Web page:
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Your Fall 2009 Election preview


 

Happy days are here again. Before a feisty session of QP this afternoon, the Conservatives used three of their members’ statements to impugn the leader of the opposition on notably personal terms. The attack ads can’t be far off.

Full statements from Dean del Mastro, Kevin Sorenson and Rodney Weston after the jump. Read them now and feel free to ignore the next year of political discourse.

Mr. Dean Del Mastro (Peterborough, CPC): Mr. Speaker, today we see the same bad decision-making from the current Liberal leader as we did from his predecessor. In 2007 the now-rejected Liberal leader broke his promise by accepting back into the party Marc-Yvan Côté, who had been banned for life for his involvement in the sponsorship scandal. Fast forward to today, new leader, same flip-flops.

Beryl Wajsman was one of 10 Liberals banned for life for his involvement in the sponsorship scandal, yet he is now reinstated as an advisor to the Liberal leader. Apparently four years is a lifetime for Liberals. While the Liberals have forgiven the transgressions of their cronies, I can assure you, Mr. Speaker, Canadians have not.

Let me quote the Guardian newspaper from the U.K., a description of the Liberal leader: A chameleon, a shifty academic difficult to pin down, but perhaps more accurately he ought to be called an egotist who is sure of his own superiority and who seems to lack any real passion for the country he intends to lead. When will the Liberal Party learn that Canadians do not want to go back to the days of scandals, flip-flops and hypocrisy? Why does the Liberal leader love to flip-flop? When will they find real leadership?

Mr. Kevin Sorenson (Crowfoot, CPC): Mr. Speaker, this government has a plan, a plan for its country, a plan for its people, a plan that is working. It is a plan that puts ordinary Canadians first, a plan with tax cuts for low and middle income Canadians, extended EI benefits for the unemployed, a plan of investments in real projects that will create real jobs.

The Leader of the Opposition can muse and pontificate all he wants about the economy, but everyone knows that he has no plan. The only substantive economic idea he has ever proposed was a carbon tax, a carbon tax far deeper and far more sweeping than the carbon tax proposed by his former leader, the member for Saint-Laurent—Cartierville. Oh, and one other thing he wants to form, another parliamentary committee to study it.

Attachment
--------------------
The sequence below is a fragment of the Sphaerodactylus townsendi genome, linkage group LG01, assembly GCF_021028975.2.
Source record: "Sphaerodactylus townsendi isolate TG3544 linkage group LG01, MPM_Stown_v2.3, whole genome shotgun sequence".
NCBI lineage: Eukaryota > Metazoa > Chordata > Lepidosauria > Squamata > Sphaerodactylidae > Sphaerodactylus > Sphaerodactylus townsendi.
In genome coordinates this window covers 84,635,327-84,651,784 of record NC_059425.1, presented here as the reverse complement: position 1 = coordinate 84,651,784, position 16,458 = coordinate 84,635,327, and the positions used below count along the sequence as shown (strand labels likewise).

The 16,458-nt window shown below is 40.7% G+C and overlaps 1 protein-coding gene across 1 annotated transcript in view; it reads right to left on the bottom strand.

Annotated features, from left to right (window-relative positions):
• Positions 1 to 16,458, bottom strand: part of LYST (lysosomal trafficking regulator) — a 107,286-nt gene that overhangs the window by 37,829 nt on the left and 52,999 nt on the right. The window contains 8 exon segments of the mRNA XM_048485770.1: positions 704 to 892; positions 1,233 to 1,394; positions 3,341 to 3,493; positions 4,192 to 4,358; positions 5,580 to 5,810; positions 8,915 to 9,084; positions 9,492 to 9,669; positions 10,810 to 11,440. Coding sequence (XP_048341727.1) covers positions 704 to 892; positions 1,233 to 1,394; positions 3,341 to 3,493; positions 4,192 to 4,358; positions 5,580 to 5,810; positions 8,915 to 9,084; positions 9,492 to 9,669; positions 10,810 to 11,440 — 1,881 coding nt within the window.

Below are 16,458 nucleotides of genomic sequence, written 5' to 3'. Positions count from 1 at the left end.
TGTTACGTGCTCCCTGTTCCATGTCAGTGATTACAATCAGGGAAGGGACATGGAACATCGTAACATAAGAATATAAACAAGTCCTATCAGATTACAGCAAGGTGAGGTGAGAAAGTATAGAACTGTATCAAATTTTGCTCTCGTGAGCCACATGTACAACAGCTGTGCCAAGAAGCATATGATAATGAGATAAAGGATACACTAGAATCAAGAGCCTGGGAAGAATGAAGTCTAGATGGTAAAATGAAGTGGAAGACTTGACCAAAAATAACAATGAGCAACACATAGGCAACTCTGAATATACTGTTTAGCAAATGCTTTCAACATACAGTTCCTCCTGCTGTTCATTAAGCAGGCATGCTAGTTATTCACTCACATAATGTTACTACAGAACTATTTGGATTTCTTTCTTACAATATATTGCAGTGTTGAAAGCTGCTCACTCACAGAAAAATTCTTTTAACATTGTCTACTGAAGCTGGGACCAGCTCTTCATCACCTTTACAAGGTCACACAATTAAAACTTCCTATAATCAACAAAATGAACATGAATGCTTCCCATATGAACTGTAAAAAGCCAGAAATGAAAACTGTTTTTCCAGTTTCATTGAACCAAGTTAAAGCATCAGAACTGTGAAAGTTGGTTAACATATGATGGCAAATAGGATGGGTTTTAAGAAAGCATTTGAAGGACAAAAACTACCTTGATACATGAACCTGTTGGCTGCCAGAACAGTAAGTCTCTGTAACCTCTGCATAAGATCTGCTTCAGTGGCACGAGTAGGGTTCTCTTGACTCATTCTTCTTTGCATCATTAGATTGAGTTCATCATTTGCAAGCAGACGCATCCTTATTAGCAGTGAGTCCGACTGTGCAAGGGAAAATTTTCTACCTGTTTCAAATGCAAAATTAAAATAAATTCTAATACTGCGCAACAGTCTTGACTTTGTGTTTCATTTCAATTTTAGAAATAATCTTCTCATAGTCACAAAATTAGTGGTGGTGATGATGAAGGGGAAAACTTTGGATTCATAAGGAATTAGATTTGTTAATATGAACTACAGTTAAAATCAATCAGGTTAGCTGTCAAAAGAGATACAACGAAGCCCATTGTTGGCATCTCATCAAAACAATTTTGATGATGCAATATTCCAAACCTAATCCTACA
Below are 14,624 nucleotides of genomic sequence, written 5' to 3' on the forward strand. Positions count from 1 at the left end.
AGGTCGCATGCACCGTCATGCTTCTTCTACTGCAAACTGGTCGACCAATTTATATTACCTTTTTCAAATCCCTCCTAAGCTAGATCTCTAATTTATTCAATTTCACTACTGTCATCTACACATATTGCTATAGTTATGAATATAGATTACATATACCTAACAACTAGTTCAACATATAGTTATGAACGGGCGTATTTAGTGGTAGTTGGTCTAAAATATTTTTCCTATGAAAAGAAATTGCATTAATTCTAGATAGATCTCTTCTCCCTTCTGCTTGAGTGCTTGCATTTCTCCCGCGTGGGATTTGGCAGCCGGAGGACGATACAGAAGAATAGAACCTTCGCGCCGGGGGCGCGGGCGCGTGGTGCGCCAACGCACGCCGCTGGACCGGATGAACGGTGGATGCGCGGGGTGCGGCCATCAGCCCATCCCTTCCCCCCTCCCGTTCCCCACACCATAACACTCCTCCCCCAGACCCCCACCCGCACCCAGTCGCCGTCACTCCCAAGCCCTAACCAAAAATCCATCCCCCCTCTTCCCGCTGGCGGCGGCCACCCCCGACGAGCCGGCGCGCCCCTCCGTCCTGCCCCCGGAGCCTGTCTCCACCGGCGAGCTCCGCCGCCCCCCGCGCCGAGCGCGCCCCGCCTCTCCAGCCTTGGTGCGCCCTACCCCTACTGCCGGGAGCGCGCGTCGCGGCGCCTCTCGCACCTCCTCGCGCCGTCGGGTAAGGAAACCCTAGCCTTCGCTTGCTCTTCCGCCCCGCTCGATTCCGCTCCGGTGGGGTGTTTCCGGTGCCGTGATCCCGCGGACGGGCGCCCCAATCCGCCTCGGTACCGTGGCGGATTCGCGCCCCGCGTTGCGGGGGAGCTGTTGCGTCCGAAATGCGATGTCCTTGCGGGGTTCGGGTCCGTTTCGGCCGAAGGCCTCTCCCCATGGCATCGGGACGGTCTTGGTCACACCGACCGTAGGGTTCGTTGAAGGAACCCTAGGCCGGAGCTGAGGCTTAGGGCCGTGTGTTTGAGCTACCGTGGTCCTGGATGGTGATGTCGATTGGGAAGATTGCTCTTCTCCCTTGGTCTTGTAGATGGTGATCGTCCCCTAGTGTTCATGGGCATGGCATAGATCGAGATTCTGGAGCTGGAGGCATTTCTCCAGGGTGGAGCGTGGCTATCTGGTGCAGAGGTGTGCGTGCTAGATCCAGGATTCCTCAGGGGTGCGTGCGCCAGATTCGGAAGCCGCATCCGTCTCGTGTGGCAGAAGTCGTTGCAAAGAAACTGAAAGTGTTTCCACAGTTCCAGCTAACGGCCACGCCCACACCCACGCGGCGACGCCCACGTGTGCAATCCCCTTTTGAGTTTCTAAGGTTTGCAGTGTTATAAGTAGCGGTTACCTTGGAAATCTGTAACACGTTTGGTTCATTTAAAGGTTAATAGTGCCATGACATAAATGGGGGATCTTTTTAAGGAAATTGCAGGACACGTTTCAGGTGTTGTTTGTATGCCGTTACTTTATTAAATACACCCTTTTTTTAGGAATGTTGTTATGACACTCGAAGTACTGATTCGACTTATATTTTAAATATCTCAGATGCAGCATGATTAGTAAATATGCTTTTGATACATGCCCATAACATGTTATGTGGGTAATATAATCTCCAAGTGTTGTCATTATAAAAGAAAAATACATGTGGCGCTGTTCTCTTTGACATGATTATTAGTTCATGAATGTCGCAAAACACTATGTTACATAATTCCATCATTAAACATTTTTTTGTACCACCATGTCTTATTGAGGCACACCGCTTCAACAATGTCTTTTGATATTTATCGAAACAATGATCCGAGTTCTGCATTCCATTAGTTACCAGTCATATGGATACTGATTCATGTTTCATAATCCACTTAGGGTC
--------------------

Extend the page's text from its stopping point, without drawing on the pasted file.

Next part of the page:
I have spent a lot of time talking to ordinary people and business leaders and the only two people in this country who remain wedded to a job-killing, recession worsening, carbon tax are the Leader of the Opposition and his former leader.

Mr. Rodney Weston (Saint John, CPC): Mr. Speaker, whereas this government has a plan for the country, the Leader of the Opposition only has a plan for himself. He has the audacity to come back to Canada after 36 lost years for the sole purpose of becoming prime minister. The more he tours, the more he speaks, the more profiles that are written, Canadians are increasingly realizing that he is in it for himself and not for them.

The Guardian writer summed it best, when he said that the Leader of the Opposition is “so sure of his own superiority and who seems to lack any real passion for the country he intends to lead”. For the Leader of the Opposition: Canadians deserve better.


 

Your Fall 2009 Election preview

  1. I’ve seen feisty Question Periods, but that isn’t the word I’d use to describe today’s … which was one of the most depressing despair-inducing sessions I remember.

    I’d love to believe personal attacks would rebound on the folks launching them, but realize all too well that’s usually not the case. They do drive down turnout, which seems to be the intended strategic objective.

    The Liberals, having passed the Conservatives’ budget for all intents and purposes unamended (save Report Stage and Third Reading), are just now getting a taste of the thanks they’ll get over the coming months.

    It’s going to be an ugly few years in Parliament.

  2. I think it’s fair game to question someone’s motives for wanting to be Canadian PM after they have spent most of their adult life living outside the country. However, I don’t think the Cons will be able to make a pithy 30 second attack ad based on Iggy’s time abroad unless they have footage of him talking about how he wishes he was a Brit or referring to himself and Americans as ‘we’ or something like that. There is a fine line between making a substantial point in an attack ad and needlessly picking on someone’s patriotism.

    • I guess it would have been ok to run adds of Harper as a provincial hick, since he never left the country before becoming PM?

      • “since he never left the country before becoming PM?”

        Is that even true or just something you want to believe?

        Of course it would be fine for Libs to produce commercial that questions Harper’s world view but they would probably alienate a lot of people because there are plenty of Canadians who have not left the country. Not many of us, though, have spent 30+ years living abroad and then come back telling us how great Canada is and I plan to be PM.

        The Dion ad was effective because of the footage of Dion shrugging his shoulders and whinging about how hard it was to make priorities. The ad wrote itself. Making a commercial questioning Harper or Iggy would be more difficult because there are no visuals, as far as I know, that would encapsulate the message of provincial hick or doesn’t love his country.

        • As far as i know it’s true.

        • The only time Harper has been out of the country, it was as an official member of the Canadian government. Ignatieff has studied AND taught at some of the finest universities in the world.

          Harper left Toronto and adopted Calgary as his new home because he couldn’t find enough right-wingers in The Big Smoke – should we be attacking him every time he comes to Toronto and tells us he wants a majority?

          • Harper is playing a dangerous game attacking Ignatieff’s “Canadianism”. Here’s a sampling of Harper’s very Canadian thoughts and feelings:

            Harper said the East has a “culture of defeat”.

            Harper suggested “firewalls” be built around Alberta.